Upon entering Mar del Plata submarine base on 10 July 1945, U-530 had a "calamitous aspect". The hull was rusting, the conning tower was splitting apart and the corroded casing bore traces of a recent serious fire. A determined attempt had been made to sabotage the diesels. The commander, described as tall and blond in newspaper reports, identified himself as Otto Wermuth. The commander and most of his crew were unable to produce identity documents. The commander told reporters that U-530 sailed from Horten, Norway on 3 March 1945 and observed radio silence as from 24 April when entering US coastal waters. He described having been very close to New York city, and saw trains and automobiles through the periscope. Allegedly the boat had no further radio contact with anybody until 12 May, when the crew finally learned of Germany's surrender the previous week.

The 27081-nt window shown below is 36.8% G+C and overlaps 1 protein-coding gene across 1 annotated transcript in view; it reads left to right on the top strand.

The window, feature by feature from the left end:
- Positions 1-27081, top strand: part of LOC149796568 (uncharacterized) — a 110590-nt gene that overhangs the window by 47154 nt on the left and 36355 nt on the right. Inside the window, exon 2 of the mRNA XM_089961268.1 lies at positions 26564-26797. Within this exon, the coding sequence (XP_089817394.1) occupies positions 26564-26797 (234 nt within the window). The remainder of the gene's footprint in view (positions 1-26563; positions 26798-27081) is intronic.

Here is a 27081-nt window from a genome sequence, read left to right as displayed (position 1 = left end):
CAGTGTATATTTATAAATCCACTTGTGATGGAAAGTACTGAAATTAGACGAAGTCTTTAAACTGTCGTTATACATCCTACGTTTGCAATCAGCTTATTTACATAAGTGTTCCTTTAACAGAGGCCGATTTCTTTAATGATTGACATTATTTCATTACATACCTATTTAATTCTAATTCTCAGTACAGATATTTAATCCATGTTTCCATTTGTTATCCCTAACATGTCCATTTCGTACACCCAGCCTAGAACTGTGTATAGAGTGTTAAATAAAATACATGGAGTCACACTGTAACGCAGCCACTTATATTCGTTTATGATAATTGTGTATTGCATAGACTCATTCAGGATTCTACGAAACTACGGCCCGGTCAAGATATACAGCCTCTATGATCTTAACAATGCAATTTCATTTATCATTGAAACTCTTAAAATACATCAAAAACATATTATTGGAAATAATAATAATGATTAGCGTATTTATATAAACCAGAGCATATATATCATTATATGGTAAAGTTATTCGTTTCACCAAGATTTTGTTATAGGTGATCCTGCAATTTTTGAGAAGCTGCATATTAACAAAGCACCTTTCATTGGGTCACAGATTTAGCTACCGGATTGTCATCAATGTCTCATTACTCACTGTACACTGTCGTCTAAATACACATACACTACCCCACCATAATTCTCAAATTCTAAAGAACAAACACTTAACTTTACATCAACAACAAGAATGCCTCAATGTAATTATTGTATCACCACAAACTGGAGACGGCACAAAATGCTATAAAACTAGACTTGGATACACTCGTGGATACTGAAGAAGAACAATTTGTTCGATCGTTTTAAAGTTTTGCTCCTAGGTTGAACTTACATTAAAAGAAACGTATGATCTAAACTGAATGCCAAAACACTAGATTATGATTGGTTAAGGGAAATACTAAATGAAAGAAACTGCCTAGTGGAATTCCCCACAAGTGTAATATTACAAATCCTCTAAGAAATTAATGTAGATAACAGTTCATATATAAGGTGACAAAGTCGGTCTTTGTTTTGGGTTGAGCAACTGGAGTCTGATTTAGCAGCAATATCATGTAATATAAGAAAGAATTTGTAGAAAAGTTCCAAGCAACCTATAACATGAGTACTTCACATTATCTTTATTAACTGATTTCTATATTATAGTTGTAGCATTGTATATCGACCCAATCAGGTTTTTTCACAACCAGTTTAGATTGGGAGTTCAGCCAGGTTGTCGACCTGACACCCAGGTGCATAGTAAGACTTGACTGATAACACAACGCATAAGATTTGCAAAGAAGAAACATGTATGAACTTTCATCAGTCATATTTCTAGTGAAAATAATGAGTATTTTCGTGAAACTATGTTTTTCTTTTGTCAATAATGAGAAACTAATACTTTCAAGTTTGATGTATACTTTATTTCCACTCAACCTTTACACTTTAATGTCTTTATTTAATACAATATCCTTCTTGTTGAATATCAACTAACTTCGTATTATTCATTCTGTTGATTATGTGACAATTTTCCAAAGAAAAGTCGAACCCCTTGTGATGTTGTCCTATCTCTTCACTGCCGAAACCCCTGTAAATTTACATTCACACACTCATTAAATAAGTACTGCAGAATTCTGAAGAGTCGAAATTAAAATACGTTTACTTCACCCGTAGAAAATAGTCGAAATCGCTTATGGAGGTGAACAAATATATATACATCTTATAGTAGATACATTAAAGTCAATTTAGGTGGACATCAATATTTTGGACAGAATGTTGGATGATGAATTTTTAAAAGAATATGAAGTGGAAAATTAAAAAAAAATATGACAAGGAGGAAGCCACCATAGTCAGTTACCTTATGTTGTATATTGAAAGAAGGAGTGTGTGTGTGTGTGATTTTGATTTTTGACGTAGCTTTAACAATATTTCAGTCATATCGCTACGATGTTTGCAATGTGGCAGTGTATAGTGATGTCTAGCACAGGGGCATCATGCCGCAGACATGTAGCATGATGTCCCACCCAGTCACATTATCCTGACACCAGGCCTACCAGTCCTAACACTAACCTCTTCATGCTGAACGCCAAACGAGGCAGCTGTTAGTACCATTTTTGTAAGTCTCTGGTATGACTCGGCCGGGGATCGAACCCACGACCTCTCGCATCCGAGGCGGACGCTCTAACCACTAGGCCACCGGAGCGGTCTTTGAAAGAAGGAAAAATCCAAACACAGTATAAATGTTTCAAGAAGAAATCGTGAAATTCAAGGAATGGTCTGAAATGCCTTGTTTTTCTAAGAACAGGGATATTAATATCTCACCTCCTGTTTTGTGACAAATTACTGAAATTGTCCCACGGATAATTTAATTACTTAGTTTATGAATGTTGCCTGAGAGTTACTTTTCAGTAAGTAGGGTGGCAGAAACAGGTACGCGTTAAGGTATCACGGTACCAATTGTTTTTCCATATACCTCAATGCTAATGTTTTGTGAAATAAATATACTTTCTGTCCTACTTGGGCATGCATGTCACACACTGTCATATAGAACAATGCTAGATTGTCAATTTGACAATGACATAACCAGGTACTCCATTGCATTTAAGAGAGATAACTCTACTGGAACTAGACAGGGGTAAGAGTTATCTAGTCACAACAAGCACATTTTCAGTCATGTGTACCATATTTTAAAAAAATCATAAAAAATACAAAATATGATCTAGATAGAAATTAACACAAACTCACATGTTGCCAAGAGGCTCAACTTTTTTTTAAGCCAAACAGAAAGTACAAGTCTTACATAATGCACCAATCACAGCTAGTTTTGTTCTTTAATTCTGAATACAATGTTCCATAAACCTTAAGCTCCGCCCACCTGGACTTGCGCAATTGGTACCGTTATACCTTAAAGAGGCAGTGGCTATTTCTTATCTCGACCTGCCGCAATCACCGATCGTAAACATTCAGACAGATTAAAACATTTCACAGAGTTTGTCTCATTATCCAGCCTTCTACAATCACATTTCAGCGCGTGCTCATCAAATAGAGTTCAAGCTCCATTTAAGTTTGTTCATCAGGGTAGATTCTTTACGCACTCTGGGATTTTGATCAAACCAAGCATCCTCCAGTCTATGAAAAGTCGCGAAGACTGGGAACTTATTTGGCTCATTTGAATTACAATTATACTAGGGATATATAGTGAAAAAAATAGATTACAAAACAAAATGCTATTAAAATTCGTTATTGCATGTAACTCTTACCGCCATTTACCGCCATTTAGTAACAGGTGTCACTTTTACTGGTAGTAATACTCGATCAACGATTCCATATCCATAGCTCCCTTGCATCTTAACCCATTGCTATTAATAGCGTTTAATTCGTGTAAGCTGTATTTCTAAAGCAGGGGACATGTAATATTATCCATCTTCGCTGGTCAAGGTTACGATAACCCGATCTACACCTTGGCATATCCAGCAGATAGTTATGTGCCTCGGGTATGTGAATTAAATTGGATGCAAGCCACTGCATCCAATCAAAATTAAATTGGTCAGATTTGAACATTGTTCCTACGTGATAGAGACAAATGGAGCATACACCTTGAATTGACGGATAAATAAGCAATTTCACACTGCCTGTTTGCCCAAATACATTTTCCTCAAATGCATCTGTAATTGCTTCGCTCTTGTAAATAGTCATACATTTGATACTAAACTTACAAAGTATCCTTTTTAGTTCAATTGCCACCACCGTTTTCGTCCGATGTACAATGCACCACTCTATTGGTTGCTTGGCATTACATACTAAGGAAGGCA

The Argentine Navy investigators were of the opinion that there had been a mutiny aboard U-530, and that Oberleutnant Otto Wermuth had not always been in command of the boat. Since none of the logs or war diary had been retained, the actual details of the voyage remain unknown. Otto Wermuth was short and dark-haired, and it was therefore suspected that the tall, blond Otto Wermuth who sailed the boat into Mar del Plata was an imposter who had come aboard very recently, probably from some place on the Argentine coast. To support this theory it may be noted that he was vague as to details of the voyage and stated that "the deck gun was unshipped in Germany and left on the quayside" while the crew all remember having manhandled it overboard into the Atlantic. Type IXC/40 boats like U-530 had the deck gun deleted from 1943 onwards like most U-boat types. U-530 began her first war patrol on 1 March 1943. [3]